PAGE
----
I occasionally travel to other countries for work. Sadly, that often involves little more than seeing an airport, hotel, office and the highways that connect them. However, on my first trip to Poland this week I was able to explore Warsaw a bit, including the imposing Palace of Culture and Science.
My trip started with a 4am alarm on Wednesday and concluded just before midnight on Thursday. In between the usual intense work schedule, however, our colleagues took us for dinner and a short walking tour of Warsaw’s historic city centre. Much of it was razed to the ground by the Nazis and subsequently rebuilt in replica.
It’s compact and pretty, with a relaxed vibe typical of many smaller European cities. And yet Warsaw is a bustling metropolis of skyscrapers and neon, with a population approaching two million.
My hotel room at the Marriott was on the 35th floor – still some way below its highest level. Even if I had been able to climb up its rooftop antenna, I would still have had to look up at the Palace of Culture and Science just across the road. At 237 metres, it’s the tallest building in Poland and apparently the eighth-highest in the EU.
At night it’s brightly lit and, I think, even more imposing than it is by day.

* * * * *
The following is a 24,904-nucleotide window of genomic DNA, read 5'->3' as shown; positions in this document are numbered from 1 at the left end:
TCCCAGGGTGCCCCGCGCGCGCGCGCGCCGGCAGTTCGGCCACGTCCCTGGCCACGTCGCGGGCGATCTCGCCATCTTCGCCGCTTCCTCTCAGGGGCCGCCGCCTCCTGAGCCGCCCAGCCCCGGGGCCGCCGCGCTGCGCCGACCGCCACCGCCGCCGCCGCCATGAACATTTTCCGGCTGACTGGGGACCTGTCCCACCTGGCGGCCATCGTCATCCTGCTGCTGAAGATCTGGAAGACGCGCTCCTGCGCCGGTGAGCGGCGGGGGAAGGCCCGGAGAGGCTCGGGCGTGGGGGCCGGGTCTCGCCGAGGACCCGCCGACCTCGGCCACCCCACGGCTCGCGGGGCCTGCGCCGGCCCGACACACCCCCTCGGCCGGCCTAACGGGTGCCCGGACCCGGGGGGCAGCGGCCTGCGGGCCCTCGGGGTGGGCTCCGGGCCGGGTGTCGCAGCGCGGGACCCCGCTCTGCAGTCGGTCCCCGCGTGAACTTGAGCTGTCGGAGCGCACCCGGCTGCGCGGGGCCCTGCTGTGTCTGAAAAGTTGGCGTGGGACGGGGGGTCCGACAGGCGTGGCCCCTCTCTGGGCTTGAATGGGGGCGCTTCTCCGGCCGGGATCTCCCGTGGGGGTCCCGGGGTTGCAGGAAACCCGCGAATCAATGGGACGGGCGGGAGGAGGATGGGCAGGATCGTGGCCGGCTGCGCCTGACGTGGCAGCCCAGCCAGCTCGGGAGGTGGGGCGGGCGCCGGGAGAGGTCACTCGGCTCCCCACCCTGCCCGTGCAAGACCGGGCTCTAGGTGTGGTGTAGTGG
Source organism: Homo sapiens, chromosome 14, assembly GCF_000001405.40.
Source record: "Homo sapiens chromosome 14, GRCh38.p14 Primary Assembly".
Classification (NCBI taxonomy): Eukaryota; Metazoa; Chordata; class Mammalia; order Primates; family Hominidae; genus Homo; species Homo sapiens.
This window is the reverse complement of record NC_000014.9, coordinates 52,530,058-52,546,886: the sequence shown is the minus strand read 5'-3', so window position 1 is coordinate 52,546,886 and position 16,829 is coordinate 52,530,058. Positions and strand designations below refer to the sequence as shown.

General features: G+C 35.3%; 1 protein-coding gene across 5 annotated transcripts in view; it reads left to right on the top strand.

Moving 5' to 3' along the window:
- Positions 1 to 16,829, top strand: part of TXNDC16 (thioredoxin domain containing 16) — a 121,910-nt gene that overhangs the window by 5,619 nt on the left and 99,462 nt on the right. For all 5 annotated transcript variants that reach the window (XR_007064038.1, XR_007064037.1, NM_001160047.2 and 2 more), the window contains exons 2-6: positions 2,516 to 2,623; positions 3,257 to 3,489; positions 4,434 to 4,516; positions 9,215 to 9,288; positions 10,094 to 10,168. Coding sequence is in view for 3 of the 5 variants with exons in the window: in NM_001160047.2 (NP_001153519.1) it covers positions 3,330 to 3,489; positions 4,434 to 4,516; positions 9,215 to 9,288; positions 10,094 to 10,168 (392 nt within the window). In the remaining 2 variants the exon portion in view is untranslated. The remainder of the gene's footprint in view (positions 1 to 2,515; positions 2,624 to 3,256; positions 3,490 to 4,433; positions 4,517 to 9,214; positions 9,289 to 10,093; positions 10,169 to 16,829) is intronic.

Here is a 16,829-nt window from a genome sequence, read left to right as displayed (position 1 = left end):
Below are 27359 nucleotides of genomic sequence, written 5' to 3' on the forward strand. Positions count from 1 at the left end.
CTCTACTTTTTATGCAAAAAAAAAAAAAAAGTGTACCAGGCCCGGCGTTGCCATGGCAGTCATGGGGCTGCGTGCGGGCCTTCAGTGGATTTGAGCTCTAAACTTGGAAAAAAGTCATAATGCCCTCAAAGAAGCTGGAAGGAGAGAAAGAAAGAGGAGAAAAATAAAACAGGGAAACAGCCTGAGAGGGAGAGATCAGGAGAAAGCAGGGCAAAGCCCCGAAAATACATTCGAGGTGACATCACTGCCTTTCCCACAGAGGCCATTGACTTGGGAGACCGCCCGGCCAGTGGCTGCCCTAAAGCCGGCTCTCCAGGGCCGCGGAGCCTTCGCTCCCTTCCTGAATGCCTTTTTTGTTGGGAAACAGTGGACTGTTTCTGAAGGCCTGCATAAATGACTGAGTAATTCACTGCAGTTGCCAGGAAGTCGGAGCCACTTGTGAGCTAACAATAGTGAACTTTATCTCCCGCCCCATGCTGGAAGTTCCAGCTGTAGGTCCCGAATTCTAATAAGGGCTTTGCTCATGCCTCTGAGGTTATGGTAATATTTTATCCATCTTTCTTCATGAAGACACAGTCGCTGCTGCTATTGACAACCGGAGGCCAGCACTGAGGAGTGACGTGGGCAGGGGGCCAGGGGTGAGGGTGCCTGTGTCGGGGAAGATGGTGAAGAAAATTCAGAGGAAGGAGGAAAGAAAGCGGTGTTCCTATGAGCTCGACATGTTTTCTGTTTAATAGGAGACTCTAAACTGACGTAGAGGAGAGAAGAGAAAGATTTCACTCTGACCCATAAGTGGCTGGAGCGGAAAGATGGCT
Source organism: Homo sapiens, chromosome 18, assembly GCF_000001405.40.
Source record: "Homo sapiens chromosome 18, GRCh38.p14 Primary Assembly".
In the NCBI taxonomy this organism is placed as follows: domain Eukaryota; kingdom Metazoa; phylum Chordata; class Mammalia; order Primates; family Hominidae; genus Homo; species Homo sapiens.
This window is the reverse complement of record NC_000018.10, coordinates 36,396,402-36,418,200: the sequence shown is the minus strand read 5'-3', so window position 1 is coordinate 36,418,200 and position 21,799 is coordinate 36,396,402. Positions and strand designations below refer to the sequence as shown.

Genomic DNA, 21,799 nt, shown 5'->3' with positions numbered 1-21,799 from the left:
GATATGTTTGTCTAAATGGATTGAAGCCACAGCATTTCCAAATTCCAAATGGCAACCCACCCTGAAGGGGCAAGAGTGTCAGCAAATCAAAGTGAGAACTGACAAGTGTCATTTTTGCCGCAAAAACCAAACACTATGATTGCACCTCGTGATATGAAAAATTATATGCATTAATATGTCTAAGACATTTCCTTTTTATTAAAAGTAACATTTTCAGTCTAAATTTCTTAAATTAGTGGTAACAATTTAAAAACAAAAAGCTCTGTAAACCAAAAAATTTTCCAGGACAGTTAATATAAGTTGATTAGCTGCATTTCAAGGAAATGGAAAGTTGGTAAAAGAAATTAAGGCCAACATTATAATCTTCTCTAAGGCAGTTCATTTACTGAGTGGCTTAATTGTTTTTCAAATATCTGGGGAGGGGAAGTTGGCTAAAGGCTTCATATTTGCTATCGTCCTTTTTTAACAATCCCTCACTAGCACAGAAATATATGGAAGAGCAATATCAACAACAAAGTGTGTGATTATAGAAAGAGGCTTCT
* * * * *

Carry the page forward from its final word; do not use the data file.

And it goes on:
Built in the 1950s under Communist rule, it’s a reminder of an era that many Poles would prefer to distance themselves from. Indeed, some would like to see it demolished to wipe clean that chapter in the country’s history.
I can see where they’re coming from but I think that would be a shame. I’m not a fan of whitewashing the past simply because it is uncomfortable or inconvenient. Keeping history at the front of our minds is a reminder of where we have come from and a warning against repeating past mistakes.
Cultural ramifications aside, it’s a striking and interesting landmark even if it’s not the most aesthetically pleasing structure. We got back to our hotel after our walking tour shortly before midnight but I couldn’t resist a stroll to examine the building up close. I was glad I did.
As a country, Poland is looking resolutely forward to its future. But there is still value in appreciating its past, even if it is a reminder of darker times. Just as it’s important to savour our children’s past and present, while looking forward to their futures.
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